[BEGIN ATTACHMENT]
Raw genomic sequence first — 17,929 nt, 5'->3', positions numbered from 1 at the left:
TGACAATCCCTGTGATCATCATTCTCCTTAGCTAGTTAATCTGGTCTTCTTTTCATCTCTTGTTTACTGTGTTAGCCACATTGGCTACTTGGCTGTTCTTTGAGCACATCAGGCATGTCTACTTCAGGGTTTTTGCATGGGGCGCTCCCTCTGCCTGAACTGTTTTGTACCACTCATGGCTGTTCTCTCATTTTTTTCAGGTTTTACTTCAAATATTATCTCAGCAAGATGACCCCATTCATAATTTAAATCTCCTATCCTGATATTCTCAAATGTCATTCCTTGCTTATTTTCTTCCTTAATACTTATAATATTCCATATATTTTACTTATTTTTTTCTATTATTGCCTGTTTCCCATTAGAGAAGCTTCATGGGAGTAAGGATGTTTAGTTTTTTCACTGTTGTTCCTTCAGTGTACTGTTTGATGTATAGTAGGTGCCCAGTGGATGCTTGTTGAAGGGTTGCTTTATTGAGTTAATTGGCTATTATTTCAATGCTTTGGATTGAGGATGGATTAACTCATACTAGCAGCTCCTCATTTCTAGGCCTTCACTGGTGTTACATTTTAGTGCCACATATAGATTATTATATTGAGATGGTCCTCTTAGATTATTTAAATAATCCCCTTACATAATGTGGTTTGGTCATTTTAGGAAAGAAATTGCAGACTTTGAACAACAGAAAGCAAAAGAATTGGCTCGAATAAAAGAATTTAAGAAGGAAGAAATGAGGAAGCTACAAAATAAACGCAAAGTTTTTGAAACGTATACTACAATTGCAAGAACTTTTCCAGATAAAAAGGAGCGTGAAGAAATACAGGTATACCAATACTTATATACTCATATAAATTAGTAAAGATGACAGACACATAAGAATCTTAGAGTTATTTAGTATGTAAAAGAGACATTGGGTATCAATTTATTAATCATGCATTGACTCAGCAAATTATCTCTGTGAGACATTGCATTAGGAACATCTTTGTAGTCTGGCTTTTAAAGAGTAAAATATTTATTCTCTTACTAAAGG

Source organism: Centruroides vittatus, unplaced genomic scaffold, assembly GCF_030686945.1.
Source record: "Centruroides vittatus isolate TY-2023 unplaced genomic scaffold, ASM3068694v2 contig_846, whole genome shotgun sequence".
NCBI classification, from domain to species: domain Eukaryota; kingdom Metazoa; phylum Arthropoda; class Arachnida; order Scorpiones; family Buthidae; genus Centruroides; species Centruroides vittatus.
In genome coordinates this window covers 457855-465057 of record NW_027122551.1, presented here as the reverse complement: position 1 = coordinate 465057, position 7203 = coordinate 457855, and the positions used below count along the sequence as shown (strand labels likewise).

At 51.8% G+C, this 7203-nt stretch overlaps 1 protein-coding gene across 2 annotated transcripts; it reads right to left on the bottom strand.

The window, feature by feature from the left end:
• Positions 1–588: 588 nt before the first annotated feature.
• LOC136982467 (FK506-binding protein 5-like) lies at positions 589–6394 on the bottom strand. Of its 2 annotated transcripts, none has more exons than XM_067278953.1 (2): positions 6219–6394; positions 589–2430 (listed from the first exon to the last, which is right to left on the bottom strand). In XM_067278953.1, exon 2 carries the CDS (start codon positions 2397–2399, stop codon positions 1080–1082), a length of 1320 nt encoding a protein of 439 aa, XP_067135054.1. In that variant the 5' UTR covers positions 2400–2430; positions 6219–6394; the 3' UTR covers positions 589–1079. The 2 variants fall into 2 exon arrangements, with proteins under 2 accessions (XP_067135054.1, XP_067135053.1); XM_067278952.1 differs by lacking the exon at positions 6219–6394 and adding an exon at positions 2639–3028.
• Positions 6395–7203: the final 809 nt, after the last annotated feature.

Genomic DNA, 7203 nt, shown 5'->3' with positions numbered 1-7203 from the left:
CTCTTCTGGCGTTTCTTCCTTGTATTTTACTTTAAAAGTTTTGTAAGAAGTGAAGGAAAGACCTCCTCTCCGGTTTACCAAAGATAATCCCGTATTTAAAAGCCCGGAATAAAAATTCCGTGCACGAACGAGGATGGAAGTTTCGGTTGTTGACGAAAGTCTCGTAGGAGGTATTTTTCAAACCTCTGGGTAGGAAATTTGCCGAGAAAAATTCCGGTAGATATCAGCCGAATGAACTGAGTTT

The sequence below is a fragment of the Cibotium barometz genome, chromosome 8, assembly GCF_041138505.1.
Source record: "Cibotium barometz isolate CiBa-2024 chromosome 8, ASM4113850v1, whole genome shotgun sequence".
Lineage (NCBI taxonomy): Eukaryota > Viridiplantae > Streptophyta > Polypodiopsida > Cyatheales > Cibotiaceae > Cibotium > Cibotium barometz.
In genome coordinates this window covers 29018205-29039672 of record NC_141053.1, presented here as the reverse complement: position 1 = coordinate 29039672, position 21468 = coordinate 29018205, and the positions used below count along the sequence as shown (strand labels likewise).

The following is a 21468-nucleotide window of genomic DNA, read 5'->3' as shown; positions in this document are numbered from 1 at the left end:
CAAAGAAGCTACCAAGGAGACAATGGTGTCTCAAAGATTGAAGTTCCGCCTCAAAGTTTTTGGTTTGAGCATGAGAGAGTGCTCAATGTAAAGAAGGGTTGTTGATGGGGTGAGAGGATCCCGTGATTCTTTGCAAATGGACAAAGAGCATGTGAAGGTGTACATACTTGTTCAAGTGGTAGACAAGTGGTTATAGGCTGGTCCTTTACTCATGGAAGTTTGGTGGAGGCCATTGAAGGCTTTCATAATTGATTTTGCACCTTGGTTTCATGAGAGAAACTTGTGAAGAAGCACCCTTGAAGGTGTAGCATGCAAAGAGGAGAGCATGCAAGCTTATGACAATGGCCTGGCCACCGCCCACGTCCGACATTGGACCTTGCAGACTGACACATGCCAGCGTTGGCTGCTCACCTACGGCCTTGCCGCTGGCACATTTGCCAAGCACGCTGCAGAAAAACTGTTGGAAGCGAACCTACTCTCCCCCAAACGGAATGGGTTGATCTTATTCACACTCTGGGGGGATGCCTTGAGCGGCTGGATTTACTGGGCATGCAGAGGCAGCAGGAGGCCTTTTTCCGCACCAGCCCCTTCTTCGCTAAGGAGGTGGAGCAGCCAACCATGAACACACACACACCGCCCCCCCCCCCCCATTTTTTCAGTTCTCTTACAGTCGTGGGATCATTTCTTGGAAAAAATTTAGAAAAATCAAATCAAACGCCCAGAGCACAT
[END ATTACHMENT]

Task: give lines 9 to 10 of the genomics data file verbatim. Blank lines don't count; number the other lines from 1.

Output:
• Positions 1–588: 588 nt before the first annotated feature.
• LOC136982467 (FK506-binding protein 5-like) lies at positions 589–6394 on the bottom strand. Of its 2 annotated transcripts, none has more exons than XM_067278953.1 (2): positions 6219–6394; positions 589–2430 (listed from the first exon to the last, which is right to left on the bottom strand). In XM_067278953.1, exon 2 carries the CDS (start codon positions 2397–2399, stop codon positions 1080–1082), a length of 1320 nt encoding a protein of 439 aa, XP_067135054.1. In that variant the 5' UTR covers positions 2400–2430; positions 6219–6394; the 3' UTR covers positions 589–1079. The 2 variants fall into 2 exon arrangements, with proteins under 2 accessions (XP_067135054.1, XP_067135053.1); XM_067278952.1 differs by lacking the exon at positions 6219–6394 and adding an exon at positions 2639–3028.